NOTE: This story ran in Monday’s Monitor. A reader posted an comment below it online about the legislature’s decision a decade-ish ago to reject federal funding to study this idea, saying that the GOP legislators who made the move wanted to widen I-93 instead (of course) but also thought it was unnecessary because: “One member of the legislature actually said we would all be using jetpacks provided by Dean Kamen.”
One of the longest-running transportation debates in New Hampshire, whether to bring passenger rail back up the Merrimack River Valley, has been rejuvenated by potential funding from the new federal infrastructure bill.
A public information hearing was held Wednesday about what is sometimes called the Capitol Corridor Project, even though it would end well short of the Capital City. “The purpose of the meeting is to provide an update and solicit input on the Project Development phase,” the N.H. Department of Transportation said in its announcement. It will be both in-person and online.
As currently proposed, the project would continue passenger service north from the MBTA line in Lowell, Mass., stopping at two stations in Nashua and one in Bedford that targets Manchester-Boston Regional Airport on the other side of the river, before winding up in downtown Manchester. The goal is to provide “rail frequency comparable to existing MBTA Lowell line,” according to the DOT summary, which would involve up to 20 round-trips each weekday.
The project would involve upgrading about 30 miles of existing track, roughly 20 of which is in New Hampshire, including crossings and bridges; installing new signaling technology; and building four stations plus a layover facility. Cost is undetermined but part of the planning involves looking into cost-sharing with Massachusetts, private funding, and getting payments from “transit-oriented development” that is often drawn to commuter rail locations.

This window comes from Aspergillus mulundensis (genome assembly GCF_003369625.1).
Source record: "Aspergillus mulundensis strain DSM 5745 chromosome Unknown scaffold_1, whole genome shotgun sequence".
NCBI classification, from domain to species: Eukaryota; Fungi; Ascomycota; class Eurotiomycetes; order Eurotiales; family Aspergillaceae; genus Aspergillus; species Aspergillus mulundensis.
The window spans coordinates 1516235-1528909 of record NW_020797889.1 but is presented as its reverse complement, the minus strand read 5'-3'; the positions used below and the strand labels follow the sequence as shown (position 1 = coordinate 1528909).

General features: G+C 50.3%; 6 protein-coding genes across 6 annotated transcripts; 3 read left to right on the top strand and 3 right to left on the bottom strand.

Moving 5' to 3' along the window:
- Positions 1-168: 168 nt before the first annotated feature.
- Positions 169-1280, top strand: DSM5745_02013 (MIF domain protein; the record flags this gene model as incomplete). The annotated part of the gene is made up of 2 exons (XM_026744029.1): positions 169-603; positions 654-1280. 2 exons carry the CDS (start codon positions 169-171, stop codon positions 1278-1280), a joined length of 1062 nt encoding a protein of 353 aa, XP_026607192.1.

Service would not happen until 2023 at the very earliest, judging from planning projections.
A possible complication is that Pan Am Railways, the regional railroad firm that controls the track and uses it for freight shipping, is for sale. The federal government blocked attempts by rail giant CSX to buy Pan Am, citing a resulting lack of competition in freight shipping, especially in Massachusetts, but CSX is still looking to make a deal.
Variants of this plan, sometimes continuing north to Concord, have been floating around almost since regular passenger rail service to Concord ended in 1965. In 1981, a demonstration project brought service from Lowell to Concord for one year but the experiment was not continued.
Supporters say passenger rail would aid economic growth by further linking southern New Hampshire to greater Boston without adding to rush-hour traffic along clogged turnpikes, while opponents say it is a waste of money that would serve relatively few people. In recent years the idea has generally been backed by Democrats and opposed by Republicans, who have more than once blocked accepting or spending money to even study the idea.
The proposal got new life with Congressional passage of the $1.2 trillion infrastructure bill, which includes $66 billion for improvements and expansion of Amtrak’s passenger network. The New Hampshire expansion could be part of that expansion.
Passenger rail has been a part of New Hampshire since 2001 via Amtrak’s Downeaster service between Boston and Maine, which includes three stops in the Seacoast, and the Vermonter line which serves Claremont.
A firm called the Boston Surface Railroad Co. proposed in 2019 to start passenger rail service from Providence, R.I., through Worcester, Mass., to Lowell and then up to Manchester airport. Plans were put on hold when the COVID-19 pandemic hit and have not been updated.